Related support groups: Skin Rash, Dry Skin, Minor Skin Irritation, Ichthyosis, Minor Skin Conditions

FDA Warns of Tattoo Dangers

Posted 5 May 2017 by Drugs.com

FRIDAY, May 5, 2017 – Considering a tattoo? The U.S. Food and Drug Administration wants you to think before you ink. America's body-art craze is not without risks, the agency says. From 2004 to 2016, it received nearly 400 reports of problems with tattoos, such as infections from contaminated tattoo inks or allergic reactions. Potential concerns for consumers include unsafe practices and the ink itself, said Dr. Linda Katz, director of the FDA's Office of Cosmetics and Colors. "While you can get serious infections from unhygienic practices and equipment that isn't sterile, infections can also result from ink that was contaminated with bacteria or mold," Katz said in an agency news release. Unsafe ink "Using non-sterile water to dilute the pigments (ingredients that add color) is a common culprit, although not the only one," she said. Katz added there's no foolproof way to tell if the ... Read more

Related support groups: Skin Rash, Allergic Reactions, Skin Infection, Bacterial Skin Infection, Secondary Cutaneous Bacterial Infections

'Dr. Google' May Undermine Parents' Trust in Their Pediatrician

Posted 5 May 2017 by Drugs.com

FRIDAY, May 5, 2017 – Health information gleaned online can alter parents' views on the advice they get from a pediatrician, a small study finds. These days, it's almost a guarantee that when kids develop a rash, fever or other worrisome symptom, parents will turn to Google, noted Dr. Ruth Milanaik, the lead researcher on the new study. Based on her team's findings, that web search may affect parents' trust in their pediatrician – which is a concern. "Google is a fantastic tool, but it's not a doctor," Milanaik said. She's a pediatrician and associate professor at Hofstra Northwell School of Medicine, in Hempstead, N.Y. The study presented nearly 1,400 parents with a vignette of a child who'd had a rash and worsening fever for three days. The parents had at least one child, and the parents' average age was 34. The parents were split into three groups. One group was then given online ... Read more

Related support groups: Skin Rash, Fever, Diagnosis and Investigation, Kawasaki Disease

Hollywood Villains Are No Dermatologist's Friend

Posted 5 Apr 2017 by Drugs.com

WEDNESDAY, April 5, 2017 – Movie villains often have a "look," and it's not a good one, a new study reports. Scary, evil characters in films tend to have certain types of less-than-attractive facial features – bulbous noses, warts and scars among them, the researchers said. But while these nasty personalities are fictional, the way they look could have real-life consequences for people who suffer from skin problems, the study authors warned. "Negative portrayals of skin conditions in film likely serve to perpetuate a tendency toward discrimination in our society, targeted at those with certain skin diseases," explained researcher Dr. Julia Croley, from the University of Texas Medical Branch in Galveston. In the new study, the investigators assessed the top 10 antagonists and protagonists from the American Film Institute's 100 Greatest Heroes and Villains List. Croley's team found ... Read more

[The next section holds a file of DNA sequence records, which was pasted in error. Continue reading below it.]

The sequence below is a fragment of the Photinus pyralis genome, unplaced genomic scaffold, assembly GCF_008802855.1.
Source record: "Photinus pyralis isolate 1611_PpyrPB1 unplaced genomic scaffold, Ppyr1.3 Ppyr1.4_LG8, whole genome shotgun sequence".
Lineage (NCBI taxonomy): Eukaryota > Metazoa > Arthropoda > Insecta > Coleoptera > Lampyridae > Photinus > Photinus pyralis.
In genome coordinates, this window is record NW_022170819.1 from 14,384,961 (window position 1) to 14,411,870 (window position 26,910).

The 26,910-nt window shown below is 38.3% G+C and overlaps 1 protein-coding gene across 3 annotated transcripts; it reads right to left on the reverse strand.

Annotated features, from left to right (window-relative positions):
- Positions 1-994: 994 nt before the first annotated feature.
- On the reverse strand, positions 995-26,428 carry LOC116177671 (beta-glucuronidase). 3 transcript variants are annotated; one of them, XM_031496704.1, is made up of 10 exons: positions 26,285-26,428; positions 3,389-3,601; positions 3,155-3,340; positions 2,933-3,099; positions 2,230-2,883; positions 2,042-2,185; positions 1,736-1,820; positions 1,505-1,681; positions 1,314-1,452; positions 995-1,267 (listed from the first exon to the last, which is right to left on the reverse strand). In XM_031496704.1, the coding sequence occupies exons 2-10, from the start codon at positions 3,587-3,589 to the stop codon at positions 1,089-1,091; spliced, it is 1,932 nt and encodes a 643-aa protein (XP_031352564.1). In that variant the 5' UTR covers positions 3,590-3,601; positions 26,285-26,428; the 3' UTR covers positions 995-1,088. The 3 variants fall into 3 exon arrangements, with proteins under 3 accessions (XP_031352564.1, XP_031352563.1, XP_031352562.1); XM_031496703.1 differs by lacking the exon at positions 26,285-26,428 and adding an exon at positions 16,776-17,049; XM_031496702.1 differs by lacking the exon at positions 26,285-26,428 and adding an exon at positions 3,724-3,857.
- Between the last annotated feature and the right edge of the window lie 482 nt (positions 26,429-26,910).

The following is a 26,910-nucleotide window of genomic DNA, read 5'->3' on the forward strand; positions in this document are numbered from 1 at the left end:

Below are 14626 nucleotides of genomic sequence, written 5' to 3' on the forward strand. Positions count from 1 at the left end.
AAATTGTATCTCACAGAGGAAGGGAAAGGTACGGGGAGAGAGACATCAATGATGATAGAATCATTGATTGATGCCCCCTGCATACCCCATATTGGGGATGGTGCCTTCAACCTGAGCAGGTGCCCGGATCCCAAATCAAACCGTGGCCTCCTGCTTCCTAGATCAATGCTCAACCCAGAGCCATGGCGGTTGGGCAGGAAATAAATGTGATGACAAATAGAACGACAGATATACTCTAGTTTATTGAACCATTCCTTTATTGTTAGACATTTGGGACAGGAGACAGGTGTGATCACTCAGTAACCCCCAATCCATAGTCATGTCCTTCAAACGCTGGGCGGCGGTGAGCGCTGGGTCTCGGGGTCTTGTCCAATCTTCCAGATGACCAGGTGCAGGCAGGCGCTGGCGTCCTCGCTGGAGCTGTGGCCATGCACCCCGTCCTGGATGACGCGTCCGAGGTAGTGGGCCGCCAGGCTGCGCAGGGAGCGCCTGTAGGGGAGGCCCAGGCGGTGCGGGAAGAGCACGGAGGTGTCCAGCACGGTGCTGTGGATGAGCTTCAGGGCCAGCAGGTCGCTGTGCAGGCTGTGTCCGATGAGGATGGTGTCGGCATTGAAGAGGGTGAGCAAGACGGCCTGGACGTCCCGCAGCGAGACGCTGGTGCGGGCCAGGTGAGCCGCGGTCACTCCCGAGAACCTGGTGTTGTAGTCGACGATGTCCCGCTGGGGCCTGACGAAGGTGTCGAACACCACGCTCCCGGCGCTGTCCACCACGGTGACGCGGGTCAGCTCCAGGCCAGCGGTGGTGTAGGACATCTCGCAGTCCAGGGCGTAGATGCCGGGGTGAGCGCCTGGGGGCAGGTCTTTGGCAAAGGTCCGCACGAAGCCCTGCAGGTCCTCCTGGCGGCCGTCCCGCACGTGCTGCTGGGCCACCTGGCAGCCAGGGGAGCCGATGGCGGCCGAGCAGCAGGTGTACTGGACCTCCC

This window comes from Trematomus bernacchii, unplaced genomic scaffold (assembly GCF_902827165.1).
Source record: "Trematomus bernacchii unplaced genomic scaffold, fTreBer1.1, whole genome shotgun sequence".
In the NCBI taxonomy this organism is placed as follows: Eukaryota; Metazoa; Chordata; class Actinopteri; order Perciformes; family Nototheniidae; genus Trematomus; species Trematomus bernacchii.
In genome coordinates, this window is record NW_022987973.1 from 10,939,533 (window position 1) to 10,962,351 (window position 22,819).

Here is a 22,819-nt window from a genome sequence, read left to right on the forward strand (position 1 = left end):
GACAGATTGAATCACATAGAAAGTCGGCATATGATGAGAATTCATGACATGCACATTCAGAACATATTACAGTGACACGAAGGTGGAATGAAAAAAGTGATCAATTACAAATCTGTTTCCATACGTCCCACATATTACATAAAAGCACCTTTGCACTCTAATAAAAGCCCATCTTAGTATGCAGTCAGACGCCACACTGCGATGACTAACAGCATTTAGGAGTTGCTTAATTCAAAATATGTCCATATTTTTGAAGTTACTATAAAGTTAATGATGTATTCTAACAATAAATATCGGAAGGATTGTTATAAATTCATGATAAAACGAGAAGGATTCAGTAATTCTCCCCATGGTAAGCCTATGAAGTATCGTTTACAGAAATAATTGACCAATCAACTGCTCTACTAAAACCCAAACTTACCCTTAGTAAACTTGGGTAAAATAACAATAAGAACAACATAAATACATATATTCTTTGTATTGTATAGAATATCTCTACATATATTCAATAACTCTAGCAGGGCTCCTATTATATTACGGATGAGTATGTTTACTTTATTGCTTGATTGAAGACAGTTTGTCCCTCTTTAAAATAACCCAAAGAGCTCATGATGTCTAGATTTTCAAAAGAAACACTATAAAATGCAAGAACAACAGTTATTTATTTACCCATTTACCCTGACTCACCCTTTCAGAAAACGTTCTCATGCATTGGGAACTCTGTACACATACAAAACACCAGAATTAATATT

Related support groups: Skin Rash, Rosacea, Minor Skin Conditions, Minor Skin Irritation

Itching for a Solution to That Rash?

Posted 5 Mar 2017 by Drugs.com

FRIDAY, March 3, 2017 – Maybe it's a new soap or the dry, cold weather that has turned your hands red and itchy. "There are many reasons for hand rashes," said Dr. Melissa Piliang, a board-certified dermatologist at the Cleveland Clinic in Ohio. And the source of the problem isn't always obvious, she and other skin doctors say. An allergy to a new soap or something else you've touched can bring on a hand rash, but it could also reflect something going on inside your body, Piliang said in a news release from the American Academy of Dermatology. "The most common cause is eczema," Piliang said. Eczema is the term for different conditions that cause skin inflammation and irritation. "But some hand rashes may have an allergic cause. Sometimes, an allergy can develop after years of touching the same things daily without a problem, like your wedding ring, skin care products or foods such as ... Read more

Related support groups: Skin Rash, Allergic Reactions, Allergies, Dry Skin, Fleet, Biafine, Skin Care, Aquaphor, Vaseline, Aveeno, Ammonium Lactate, Complex-15, Lanolin, Cetaphil Cleanser, Bag Balm, Lubriderm, Eucerin, Replens, Emollients, Concept